I have a shower with a long vertical pipe leading from the faucets to the gooseneck (suspended from the ceiling), then over to a rainfall showerhead. There’s a constant dripping from the head, even after cleaning the nozzles and soaking in vinegar. I think I’ve figured out that it’s because there’s basically a column of water left in the vertical pipe and it slowly seeps over the gooseneck to the head because there’s no way for it to empty. What’s the trick here?
If it's constantly dripping, then my guess is that you have a bad cartridge or washer in the shower valve. A gooseneck would possible drip for a few minutes after turning off the water but then it would stop unless there was a supply of new water. Cartridges and bad washers are fairly easy to replace for a DIYer. There are many posts on this site about how to do it.
It looks like the community agrees that you have leaky shower valve. Which one (Hot or Cold) is unknown.
Repairing the valves would be the proper way. How ever that could turn into doubting task since not all valves are not build the same, and can take long time to do, needing special tools.
Another quick fix would be to install a shower head shut off valve. There are few options on the market.
You would unscrew the shower head, instal the valve and screw the shower head back on (no more dripping).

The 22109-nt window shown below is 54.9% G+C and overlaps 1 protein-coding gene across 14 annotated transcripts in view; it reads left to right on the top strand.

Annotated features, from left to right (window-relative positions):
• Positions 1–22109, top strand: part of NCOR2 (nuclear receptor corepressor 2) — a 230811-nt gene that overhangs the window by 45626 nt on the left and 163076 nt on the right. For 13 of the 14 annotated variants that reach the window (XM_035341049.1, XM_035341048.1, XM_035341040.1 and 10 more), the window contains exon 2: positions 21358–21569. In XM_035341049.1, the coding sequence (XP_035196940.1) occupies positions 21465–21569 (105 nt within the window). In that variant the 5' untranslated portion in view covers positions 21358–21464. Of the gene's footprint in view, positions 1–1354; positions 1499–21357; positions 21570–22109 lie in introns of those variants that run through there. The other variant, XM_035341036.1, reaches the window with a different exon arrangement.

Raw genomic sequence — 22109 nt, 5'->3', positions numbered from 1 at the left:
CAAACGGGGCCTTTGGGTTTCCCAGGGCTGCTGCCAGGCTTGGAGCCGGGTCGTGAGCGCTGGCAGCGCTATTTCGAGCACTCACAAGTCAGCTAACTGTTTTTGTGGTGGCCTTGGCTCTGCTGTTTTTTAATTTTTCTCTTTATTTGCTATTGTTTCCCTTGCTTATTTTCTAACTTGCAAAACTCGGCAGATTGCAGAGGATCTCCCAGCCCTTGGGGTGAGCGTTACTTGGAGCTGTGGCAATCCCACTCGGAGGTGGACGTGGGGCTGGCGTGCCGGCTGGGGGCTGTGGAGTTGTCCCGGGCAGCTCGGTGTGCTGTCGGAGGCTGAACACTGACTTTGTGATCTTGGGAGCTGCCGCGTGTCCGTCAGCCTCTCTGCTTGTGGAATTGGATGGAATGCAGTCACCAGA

Since the rainfall shower head is about 84 inches of the floor reaching the valve might be challenge for some.
Big rain heads can drip for hours after the water is shut off.
It's possible you have a leaky valve, and if it keeps dripping after about 8 hours, say first thing in the morning, it is probably a leaky valve. In that case get model-specific advice on repairing it.
But if it drips for 2, 3, even 5 hours and then stops ... it's probably "normal" and it's hard to rectify.
A large head can contain a lot of water after the supply has been shut off. Combined with a long arm and the in-wall plumbing, you could get as much as a liter stored up and waiting to drip out. For a bit of fun math, if there are 50 droplets in a mL, and they drop once per second, it will take 5.5 hours for a liter to drip out.
Things you can try:
- If you have a tub spout, after you turn off the water open the diverter valve half way and all the water will drain out the spout.
- If you have a hand shower, let it drop to the floor, open the diverter valve half way, and all the water will drain out of it.
- Well, not all the water. Because of the shape of the rain head, quite a lot will stay in there after the spout or hand shower is already sucking air.
- If the rain head tilts on the end of the arm you can tilt it so all the water goes to one side, then shake it a little. This will accelerate the dripping but will likely damage the arm pretty soon.
- You could install a small diverter valve just above the shower head at the end of the arm, but with nothing attached to it. After the shower, open it half way and it will admit air into the shower head to accelerate the dripping. The problem with this is 1) it's too high, and 2) it's ugly.
- You're probably arriving here with me already but: There really isn't much you can do about this. Put a little towel on the floor so it makes less noise.
- ... Or maybe that will make more noise ...